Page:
Academic journal article History Review

Napoleon at War: Secrets of Success, Seeds of Failure? Graham Goodlad Examines the Controverisal Reputation of Napoleon Bonaparte as a Military Commander

Academic journal article History Review

Napoleon at War: Secrets of Success, Seeds of Failure? Graham Goodlad Examines the Controverisal Reputation of Napoleon Bonaparte as a Military Commander

Article excerpt

Even at a distance of two centuries, the extraordinary military career of Napoleon Bonaparte exerts a great fascination. His campaigns continue to be studied as exemplars in army staff colleges. The flood of academic and popular books and articles on his life and legacy shows no sign of abating. Yet there is considerable disagreement among historians over Napoleon's qualities as a commander. Some have accorded him the status of a military genius, pointing to his command of the battlefield, his skills as an organiser and his charismatic leadership. Others, however, have suggested that there were major blind spots in his strategic thinking, arguing that he depended heavily on the work of his predecessors and that he was an improviser who 'scrambled' to victory rather than an effective forward planner. A related line of argument is that his eventual downfall owed as much to his own weaknesses and mistakes as it did to the capacities of his opponents. Indeed it is possible to discern the roots of Napoleon's eventual failure in the very characteristics and qualities that originally helped him to dominate the continent of Europe.

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Command and Control

It is not hard to see why Napoleon has been numbered among the great commanders of history. A Napoleonic scholar, Gunther Rothenberg, has calculated that he personally commanded 34 battles between 1792 and 1815, of which he lost only six. For a period of ten years he dominated Europe, heading an empire that stretched from the Channel coast to the borders of Russia. The foremost military theorist of the age of Napoleon, Carl yon Clausewitz, hailed him as 'the god of War', whilst in slightly more restrained fashion the modern historian Martin Van Creveld has described him as 'the most competent human being who ever lived'. What were the distinctive qualities of leadership that brought such accolades?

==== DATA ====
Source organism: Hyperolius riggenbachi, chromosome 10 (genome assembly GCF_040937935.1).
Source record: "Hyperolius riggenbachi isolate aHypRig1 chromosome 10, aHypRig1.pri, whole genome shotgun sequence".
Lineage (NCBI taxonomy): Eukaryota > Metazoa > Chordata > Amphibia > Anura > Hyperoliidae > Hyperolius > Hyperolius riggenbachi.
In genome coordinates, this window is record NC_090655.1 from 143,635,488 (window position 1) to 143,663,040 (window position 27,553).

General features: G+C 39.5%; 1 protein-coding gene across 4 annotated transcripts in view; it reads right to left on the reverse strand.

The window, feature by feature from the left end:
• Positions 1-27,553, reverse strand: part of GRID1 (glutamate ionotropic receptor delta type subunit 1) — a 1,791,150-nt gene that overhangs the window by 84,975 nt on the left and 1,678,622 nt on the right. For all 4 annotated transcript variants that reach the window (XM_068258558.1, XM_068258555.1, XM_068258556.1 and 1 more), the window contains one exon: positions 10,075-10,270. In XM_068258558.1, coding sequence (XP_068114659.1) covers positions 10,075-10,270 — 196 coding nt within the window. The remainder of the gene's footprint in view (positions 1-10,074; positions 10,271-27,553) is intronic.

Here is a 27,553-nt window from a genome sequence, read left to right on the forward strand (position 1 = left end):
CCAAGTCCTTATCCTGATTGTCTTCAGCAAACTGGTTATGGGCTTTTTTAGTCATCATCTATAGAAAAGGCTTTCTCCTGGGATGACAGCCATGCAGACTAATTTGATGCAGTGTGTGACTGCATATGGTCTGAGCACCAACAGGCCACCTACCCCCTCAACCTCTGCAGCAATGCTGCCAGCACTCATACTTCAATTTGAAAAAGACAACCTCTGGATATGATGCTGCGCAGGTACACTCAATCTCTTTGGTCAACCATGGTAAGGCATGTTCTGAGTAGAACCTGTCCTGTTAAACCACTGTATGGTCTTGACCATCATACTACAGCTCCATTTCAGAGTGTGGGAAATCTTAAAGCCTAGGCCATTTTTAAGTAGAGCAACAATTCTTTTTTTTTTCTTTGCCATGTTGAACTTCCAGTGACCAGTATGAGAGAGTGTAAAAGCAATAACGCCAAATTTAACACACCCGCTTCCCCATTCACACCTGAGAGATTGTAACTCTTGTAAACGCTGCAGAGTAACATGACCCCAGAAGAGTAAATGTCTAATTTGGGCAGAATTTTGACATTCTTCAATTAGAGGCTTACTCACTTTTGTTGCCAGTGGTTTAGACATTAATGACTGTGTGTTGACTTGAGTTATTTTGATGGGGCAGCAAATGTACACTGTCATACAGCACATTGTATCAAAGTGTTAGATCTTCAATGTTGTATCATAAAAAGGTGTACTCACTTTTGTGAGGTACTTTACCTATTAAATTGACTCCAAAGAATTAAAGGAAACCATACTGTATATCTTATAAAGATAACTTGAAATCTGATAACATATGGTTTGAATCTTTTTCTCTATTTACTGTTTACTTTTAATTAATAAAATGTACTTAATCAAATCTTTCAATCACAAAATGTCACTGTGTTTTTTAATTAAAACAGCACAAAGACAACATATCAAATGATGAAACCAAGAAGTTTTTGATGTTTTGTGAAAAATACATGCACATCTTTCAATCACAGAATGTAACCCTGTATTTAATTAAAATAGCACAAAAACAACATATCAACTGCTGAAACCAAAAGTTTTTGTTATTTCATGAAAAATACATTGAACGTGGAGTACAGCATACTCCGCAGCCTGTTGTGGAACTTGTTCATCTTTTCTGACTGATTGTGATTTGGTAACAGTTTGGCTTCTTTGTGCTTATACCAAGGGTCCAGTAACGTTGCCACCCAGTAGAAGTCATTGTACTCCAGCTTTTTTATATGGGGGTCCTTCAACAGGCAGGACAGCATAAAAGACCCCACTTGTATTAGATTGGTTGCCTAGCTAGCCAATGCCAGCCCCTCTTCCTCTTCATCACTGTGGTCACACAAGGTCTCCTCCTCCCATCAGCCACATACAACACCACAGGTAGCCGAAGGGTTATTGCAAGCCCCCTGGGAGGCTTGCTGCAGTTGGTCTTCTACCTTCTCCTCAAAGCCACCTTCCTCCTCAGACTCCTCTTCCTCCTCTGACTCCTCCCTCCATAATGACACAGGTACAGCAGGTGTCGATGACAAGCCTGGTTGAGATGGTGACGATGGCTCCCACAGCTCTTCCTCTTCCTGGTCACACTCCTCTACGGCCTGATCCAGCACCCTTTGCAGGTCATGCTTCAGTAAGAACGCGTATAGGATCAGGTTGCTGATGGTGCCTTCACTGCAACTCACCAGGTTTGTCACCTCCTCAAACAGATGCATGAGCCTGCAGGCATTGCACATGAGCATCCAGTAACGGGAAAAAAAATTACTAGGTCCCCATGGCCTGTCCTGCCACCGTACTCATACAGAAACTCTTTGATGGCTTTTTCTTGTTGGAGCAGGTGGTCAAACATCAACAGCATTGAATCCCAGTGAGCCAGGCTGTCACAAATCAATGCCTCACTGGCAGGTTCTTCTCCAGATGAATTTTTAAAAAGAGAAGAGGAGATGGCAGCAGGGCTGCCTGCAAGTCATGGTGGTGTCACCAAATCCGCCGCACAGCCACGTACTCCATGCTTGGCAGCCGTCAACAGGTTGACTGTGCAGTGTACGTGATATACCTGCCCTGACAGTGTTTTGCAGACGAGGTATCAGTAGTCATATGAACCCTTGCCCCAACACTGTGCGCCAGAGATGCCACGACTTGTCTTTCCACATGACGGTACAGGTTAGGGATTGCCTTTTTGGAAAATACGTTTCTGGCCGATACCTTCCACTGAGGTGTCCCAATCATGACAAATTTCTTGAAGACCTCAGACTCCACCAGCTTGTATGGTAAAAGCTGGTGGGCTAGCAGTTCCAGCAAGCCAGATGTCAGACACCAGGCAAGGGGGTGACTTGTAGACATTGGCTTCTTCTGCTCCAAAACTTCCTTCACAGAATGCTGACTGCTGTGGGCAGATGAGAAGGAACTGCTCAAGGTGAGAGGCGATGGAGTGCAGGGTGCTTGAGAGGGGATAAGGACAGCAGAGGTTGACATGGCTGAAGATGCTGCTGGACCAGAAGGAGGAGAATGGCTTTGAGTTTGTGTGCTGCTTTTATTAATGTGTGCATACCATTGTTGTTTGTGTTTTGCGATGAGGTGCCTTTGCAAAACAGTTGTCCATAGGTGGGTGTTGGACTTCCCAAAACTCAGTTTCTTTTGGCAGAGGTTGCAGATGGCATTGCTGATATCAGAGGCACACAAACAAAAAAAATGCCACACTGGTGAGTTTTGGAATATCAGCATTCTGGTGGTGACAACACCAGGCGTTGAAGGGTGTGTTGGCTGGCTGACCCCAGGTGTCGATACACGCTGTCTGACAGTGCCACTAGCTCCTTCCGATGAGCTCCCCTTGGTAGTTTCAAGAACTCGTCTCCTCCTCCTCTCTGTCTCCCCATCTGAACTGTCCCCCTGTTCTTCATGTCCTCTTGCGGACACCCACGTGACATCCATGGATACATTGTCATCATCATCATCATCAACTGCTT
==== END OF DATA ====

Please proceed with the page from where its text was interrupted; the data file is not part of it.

Napoleon was essentially a practical individual, who did not commit his thoughts on strategy to paper in a systematic manner. His occasional observations on the subject simply underline his essential pragmatism: he declared that 'there are no precise or definite rules' and 'the art of war is simple, everything is a matter of execution'. Most historians would, however, agree that at the core of his philosophy was a belief in offensive action, aimed at a decisive clash with the enemy's forces. Napoleon's primary objective was the destruction of the opposing army rather than the seizure of territory or the capital city. This was demonstrated in the campaign of 1805, when he set out from France to crush the Austrian forces. In October, barely seven weeks after they left the camp at Boulogne, French forces surrounded General Mack's army at Ulm in southern Germany; forcing its surrender almost without bloodshed. Five weeks later, after marching a further 500 miles to the east, the French defeated a combined Austro-Russian army at Austerlitz. These victories effectively gave control of central Europe to France.

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Rapid movement and the concentration of superior force were to a great extent dictated by practicalities. The French Revolution had seen a significant expansion in the size of armies--a trend which continued throughout the Napoleonic Wars. In 1805 Napoleon's Grande Armee numbered some 210,000 men: the French army that invaded Russia seven years later had practically trebled in size. Although the agricultural revolution of the eighteenth century created a food surplus, enabling armies to live off the land more easily than in previous generations, it was still necessary for them to continue moving to new areas in search of subsistence. It should be remembered that armies of this period depended heavily on horses for transport and that the daily food consumption of a horse was ten times that of a soldier. These considerations favoured a highly mobile, focused and aggressive style of warfare. …

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